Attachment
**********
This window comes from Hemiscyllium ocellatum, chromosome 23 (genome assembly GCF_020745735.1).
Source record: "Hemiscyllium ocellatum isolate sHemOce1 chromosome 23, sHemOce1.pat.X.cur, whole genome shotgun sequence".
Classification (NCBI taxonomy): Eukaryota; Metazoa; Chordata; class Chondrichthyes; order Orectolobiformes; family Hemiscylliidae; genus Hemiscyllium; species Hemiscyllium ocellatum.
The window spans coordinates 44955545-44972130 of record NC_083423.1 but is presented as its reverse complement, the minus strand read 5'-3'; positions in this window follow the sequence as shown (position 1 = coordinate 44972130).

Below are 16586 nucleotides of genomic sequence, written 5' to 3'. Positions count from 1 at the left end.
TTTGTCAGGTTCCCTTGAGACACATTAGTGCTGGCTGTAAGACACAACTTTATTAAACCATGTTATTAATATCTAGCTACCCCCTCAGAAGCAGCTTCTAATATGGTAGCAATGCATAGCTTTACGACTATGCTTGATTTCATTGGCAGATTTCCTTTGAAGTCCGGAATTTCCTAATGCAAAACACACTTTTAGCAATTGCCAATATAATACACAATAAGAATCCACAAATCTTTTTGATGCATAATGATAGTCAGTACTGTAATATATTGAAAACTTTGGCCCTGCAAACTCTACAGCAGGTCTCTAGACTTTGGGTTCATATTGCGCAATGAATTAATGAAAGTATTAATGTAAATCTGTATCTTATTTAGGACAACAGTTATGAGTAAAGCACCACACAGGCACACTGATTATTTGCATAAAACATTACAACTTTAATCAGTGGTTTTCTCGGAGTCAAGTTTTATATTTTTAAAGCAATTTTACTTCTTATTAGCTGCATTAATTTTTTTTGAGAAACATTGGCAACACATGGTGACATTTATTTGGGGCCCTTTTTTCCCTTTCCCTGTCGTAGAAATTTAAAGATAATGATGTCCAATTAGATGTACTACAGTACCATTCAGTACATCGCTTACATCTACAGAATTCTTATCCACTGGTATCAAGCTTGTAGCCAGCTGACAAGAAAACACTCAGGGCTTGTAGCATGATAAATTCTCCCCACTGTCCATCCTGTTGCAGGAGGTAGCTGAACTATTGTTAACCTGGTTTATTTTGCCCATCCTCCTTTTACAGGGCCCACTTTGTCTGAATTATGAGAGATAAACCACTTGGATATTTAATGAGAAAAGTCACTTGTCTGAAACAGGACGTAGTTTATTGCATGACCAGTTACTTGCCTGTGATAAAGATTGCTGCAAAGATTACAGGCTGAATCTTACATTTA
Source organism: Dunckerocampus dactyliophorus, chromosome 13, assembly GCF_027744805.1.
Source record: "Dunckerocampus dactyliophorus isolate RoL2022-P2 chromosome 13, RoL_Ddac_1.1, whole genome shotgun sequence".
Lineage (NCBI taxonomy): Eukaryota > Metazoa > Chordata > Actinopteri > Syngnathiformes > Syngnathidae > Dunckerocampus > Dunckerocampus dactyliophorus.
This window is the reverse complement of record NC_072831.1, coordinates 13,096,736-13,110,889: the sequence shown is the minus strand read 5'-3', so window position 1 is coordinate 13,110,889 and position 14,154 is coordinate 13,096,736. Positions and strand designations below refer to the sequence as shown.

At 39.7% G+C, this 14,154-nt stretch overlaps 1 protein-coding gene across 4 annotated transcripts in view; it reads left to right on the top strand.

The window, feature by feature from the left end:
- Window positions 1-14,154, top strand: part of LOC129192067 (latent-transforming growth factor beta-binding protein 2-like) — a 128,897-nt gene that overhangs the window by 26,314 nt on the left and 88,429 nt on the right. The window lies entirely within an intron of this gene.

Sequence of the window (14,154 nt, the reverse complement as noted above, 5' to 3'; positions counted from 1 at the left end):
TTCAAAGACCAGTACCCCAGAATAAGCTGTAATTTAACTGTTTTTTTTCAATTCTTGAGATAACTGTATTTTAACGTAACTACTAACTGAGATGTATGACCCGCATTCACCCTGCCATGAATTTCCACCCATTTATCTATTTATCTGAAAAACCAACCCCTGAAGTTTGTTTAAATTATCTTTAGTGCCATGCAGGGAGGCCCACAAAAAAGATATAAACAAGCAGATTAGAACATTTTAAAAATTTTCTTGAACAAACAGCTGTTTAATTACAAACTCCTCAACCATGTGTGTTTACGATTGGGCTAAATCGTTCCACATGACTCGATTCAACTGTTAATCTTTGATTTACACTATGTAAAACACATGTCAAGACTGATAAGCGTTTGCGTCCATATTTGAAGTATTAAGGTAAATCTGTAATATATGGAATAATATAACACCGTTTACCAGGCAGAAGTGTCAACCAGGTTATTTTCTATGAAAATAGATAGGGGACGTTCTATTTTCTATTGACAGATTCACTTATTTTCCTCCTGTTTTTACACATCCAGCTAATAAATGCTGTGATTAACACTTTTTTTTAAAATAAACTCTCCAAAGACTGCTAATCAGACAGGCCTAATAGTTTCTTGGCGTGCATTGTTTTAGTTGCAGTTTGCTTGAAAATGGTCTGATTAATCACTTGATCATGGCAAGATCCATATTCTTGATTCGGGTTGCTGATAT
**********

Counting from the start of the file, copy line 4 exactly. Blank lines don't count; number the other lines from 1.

The window spans coordinates 44955545-44972130 of record NC_083423.1 but is presented as its reverse complement, the minus strand read 5'-3'; positions in this window follow the sequence as shown (position 1 = coordinate 44972130).